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Portrait of Kristina Lindquist, it's black and white and she's looking towards the camera.Portrait of Kristina Lindquist, it's black and white and she's looking towards the camera.Portrait of Kristina Lindquist, it's black and white and she's looking towards the camera.

Kristina Lindquist.

Work, Sex, Exile and Exofiction

Swedish Literature Exchange asked critic Kristina Lindquist to bring us up to date on the latest themes and tendencies in Swedish fiction. How is current fiction depicting the world of today?

‘So you wrote about cancer; that doesn’t make it art.’ So went the headline of one of the most widely discussed Swedish book reviews of recent years, a piece by critic Linda Skugge about Kristina Sandberg’s novel En ensam plats (A Lonely Place, Norstedts, 2021). Skugge’s review is certainly idiosyncratic, perhaps even vicious, but she has a point. There is a lot of illness going around in fiction right now. Cancer, dementia, post-partum depression – and of course, raging fever, as in Ia Genberg’s exquisite Detaljerna (The Details; Weyler, 2022). What the lasting effects of the Covid-19 pandemic will be on literature remain to be seen. It seems likely that authors will be taking a fresh look at topics such as intimacy, distance, contagion and human contact. In the meantime, we can turn our attention to a few already conspicuous tendencies.    

Book cover of "Detaljerna", it's green with photo shards showing different women. -           

Disillusioned working-class fiction

Working-class fiction is generally seen as a backbone of Swedish publishing. Indeed, it has been called Sweden’s great contribution to the world literary stage. Few will have failed to notice that working-glass fiction is currently enjoying an expansive golden age, ushered in by titles such as Åsa Linderborg’s Mig äger ingen (Nobody Owns Me; Atlas, 2007) and Kristian Lundberg’s Yarden (The Yard; Symposion, 2009). In a recent book examining this trend (Arbetarlitteraturens återkomst/The Return of Working-Class Literature; Verbal Förlag, 2020), Rasmus Landström describes Lundberg’s novel as a gateway novel to a third wave of working-class fiction that focuses on modern day-labourers, downward social mobility and a fragmented labour movement suffused by a sense of ‘powerlessness and class hatred’. Where twentieth-century working-class fiction was grounded in the popular movements of the day, today’s entries in the genre are being written in an ‘ideological headwind’. Landström cites a comment by poet Johan Jönson: ‘The radical progressivism of the Enlightenment has been defeated by the indifferent atheism of the material’. These days, nobody is climbing toward the light.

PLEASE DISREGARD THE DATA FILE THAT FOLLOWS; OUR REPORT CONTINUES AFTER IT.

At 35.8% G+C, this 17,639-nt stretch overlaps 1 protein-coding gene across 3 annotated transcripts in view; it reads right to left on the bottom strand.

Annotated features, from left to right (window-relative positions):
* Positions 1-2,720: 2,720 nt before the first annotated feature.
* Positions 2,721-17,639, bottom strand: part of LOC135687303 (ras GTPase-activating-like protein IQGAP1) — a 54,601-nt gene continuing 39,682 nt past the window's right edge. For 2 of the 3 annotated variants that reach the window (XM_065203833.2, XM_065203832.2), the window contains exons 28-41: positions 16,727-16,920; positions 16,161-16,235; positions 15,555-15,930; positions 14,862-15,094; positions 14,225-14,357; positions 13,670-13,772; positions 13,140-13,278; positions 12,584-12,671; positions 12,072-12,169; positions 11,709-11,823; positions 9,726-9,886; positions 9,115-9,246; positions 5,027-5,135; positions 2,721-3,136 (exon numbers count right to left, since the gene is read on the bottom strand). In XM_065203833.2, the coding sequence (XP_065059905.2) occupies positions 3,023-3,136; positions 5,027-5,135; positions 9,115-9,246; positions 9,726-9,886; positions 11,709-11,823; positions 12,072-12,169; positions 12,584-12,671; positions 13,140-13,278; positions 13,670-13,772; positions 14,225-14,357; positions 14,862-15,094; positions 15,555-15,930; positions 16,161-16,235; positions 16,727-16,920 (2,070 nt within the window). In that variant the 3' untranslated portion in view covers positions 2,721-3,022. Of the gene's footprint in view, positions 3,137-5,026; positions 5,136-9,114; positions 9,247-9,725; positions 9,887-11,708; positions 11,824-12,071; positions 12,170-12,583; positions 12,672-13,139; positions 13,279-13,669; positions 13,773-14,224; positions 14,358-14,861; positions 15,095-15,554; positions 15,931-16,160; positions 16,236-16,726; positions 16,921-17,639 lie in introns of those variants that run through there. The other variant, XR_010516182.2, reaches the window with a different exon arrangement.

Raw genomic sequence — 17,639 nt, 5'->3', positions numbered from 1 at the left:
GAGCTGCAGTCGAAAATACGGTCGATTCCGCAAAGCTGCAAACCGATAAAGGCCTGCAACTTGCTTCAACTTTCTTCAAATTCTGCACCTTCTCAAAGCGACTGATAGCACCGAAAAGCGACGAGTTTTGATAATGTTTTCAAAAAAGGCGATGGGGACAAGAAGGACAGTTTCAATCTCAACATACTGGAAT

It seems, moreover, that the bleak view of the future offered in today’s working-class fiction is also affecting how we view the past. We might contrast the classic Stad (Stockholm) series by Per Anders Fogelström, which traced a century in the life of a working-class family beginning in 1860, with Susanna Alakoski’s recent suite of novels about Finnish migrant workers in the 1900s. Fogelström’s novels project a powerful belief in the future, even in the midst of suffering and hardship. Alakoski’s Londonflickan (The London Girl, Natur & Kultur, 2021), the second book in her suite, is set in the postwar period and describes an era of dazzling optimism through a perennially disillusioned, contemporary lens. Her approach conjures a sense of melancholy at the heart of ‘swinging London’.

Another important difference between old and new working-class fiction concerns the nature of the work being portrayed. We have left behind the farm workers, the factory floor reporters and the maids with their buckets and entered the new robotic reality of the white-collar worker. The class lines between job categories have also started to blur. As we see in Elise Karlsson’s Linjen (The Line; Natur & Kultur, 2018), the modern precariat includes both teachers and office workers. It is telling, too, that in one of the most distinctly materialistic novels of recent years, the main character is a glamourous influencer. Tone Schunesson’s Dagarna, dagarna, dagarna (Days and Days and Days; Norstedts, 2020) captures the fluid identity of the modern working class and takes us into a world where every interaction becomes a transaction. Finally, it is notable that most new working-class literature is being written by women. Landström notes the overwhelming preponderance of women among debut authors of working-class fiction in the 2010s and attributes it to the feminisation of the workforce since the 1980s. Another reason is likely an ongoing and widely discussed feminisation of the book industry itself.

Women writing about sexual disenchantment

At least one other current literary trend is also dominated by women. ‘Why,’ wondered literature professor Sven Anders Johansson in early 2021, ‘do women write so much about sex?’ Johansson notes that in their books, female writers like Helena Granström, Maria Maunsbach and Sofia Rönnow Pessah dwell on (fairly violent) sex. Meanwhile, their male colleagues are keeping their mouths shut. Says Johansson: ‘The default subject – the person with the power to express their point of view – used to be masculine. In this particular context [i.e., sex], it almost appears now that the opposite is true’ (Aftonbladet, 10 February 2021). Some voices in the debate have suggested that women authors might naturally use literary sexuality as part of a project of liberation. Others have alleged the existence of a moralistic viewpoint among the cultural public that makes it harder for men to write about sexual situations in which questions of responsibility (or culpability) are not clear-cut.